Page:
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Nutritional Disorders in a Cohort of Persons with HIV/AIDS Including Drug Abusers


Janet E. Forrester, Ph.D., and Sherwood L. Gorbach, M.D.
Tufts University School of Medicine


Lecture Outline

  1. Expected body composition changes in normal males losing weight due to caloric restriction.

  2. Body composition in relation to CD4 counts in HIV disease.

  3. Body composition in relation to drug abuse in persons with HIV.

  4. Micronutrient intake in relation to drug abuse in persons with HIV.

Learning Objectives

  • What nutritional deficiencies are found in drug abusers?

  • What changes in body composition occur in persons who abuse drugs?

  • What changes in body composition occur in persons who have HIV and abuse drugs?

  • How does drug abuse affect the outcome of disease in HIV, and is this related to changes in nutritional status due to drug abuse?

Abstract

The changes in body composition that occur in HIV disease are controversial. HIV wasting has alternately been found to be predominantly a loss of lean body mass (1,2) or a predominance of fat loss (3,4). We examined body composition in relation to CD4 counts in a cross-sectional analysis of the baseline data from the first 516 enrollees in the Nutrition for Life cohort, a 3-year longitudinal study of HIV and nutrition. Weight was stable above 600 CD4 counts and declined linearly thereafter at a rate of 1.9 kg per 100 decline in CD4 cells (p<0.0001). Below 600 CD4 cells, fat mass declined at a rate of 1.5 kg (p<0.0001), and lean body mass at a rate of 0.45 kg (p=0.026) per 100 CD4 cells. However, loss of lean body mass was dependent on percent body fat: In males with less than 15% and females with less than 23% body fat, loss of lean body mass was negatively associated with percent body fat. Loss of lean body mass was not associated with body fat at levels above 15% in males and 23% in females. Our results suggest that in persons with adequate fat stores, loss of weight with disease progression is predominantly fat, while in persons with low fat stores, a higher proportion of the weight lost is lean body mass, and that the amount of lean body mass lost depends on the percent body fat. We also present preliminary data on body composition and nutrient intake in drug abusers.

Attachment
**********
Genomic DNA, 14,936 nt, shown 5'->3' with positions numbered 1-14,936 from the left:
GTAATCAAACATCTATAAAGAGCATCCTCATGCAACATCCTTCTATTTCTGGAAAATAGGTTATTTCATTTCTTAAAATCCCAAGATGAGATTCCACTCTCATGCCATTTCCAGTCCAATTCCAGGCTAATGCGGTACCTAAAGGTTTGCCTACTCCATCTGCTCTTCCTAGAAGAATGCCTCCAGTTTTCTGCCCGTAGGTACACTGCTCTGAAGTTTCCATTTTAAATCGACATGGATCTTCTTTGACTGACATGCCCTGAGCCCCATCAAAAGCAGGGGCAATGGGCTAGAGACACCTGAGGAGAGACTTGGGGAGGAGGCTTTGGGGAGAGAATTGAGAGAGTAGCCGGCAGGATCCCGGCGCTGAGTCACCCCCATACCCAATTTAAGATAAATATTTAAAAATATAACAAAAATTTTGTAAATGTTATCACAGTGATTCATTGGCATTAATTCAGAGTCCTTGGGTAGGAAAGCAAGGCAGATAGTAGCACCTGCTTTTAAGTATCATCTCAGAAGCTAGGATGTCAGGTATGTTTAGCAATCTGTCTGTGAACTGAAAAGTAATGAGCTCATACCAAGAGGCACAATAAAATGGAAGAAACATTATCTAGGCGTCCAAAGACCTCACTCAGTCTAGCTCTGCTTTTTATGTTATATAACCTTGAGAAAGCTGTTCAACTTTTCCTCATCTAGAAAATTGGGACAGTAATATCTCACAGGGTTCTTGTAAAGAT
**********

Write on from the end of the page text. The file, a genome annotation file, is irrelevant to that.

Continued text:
References

Kotler, DP, Wang J Pierson RN Am J Clin Nutr. 1985; 42: 1255-1265. Body composition studies in patients with the acquired immunodeficiency syndrome .

Paton NIJ, Macallan DC, Jebb SA et al. Longitudinal changes in body composition measured with a variety of methods in patients with AIDS. J Acquir Immune Defic Syndr. 1997; 14: 119-127.

Schwenk A, Hoffer-Belitz E, Jung B et al. Resting energy expenditure, weight loss and altered body composition in HIV infection. Nutrition 1996; 12: 595-601.

Mulligan K, Tai VW and Schamblean M. Cross-sectional and longitudinal evaluation of body composition in men with HIV. J Acquir Immune Defic Syndr 1997; 15: 43-48.

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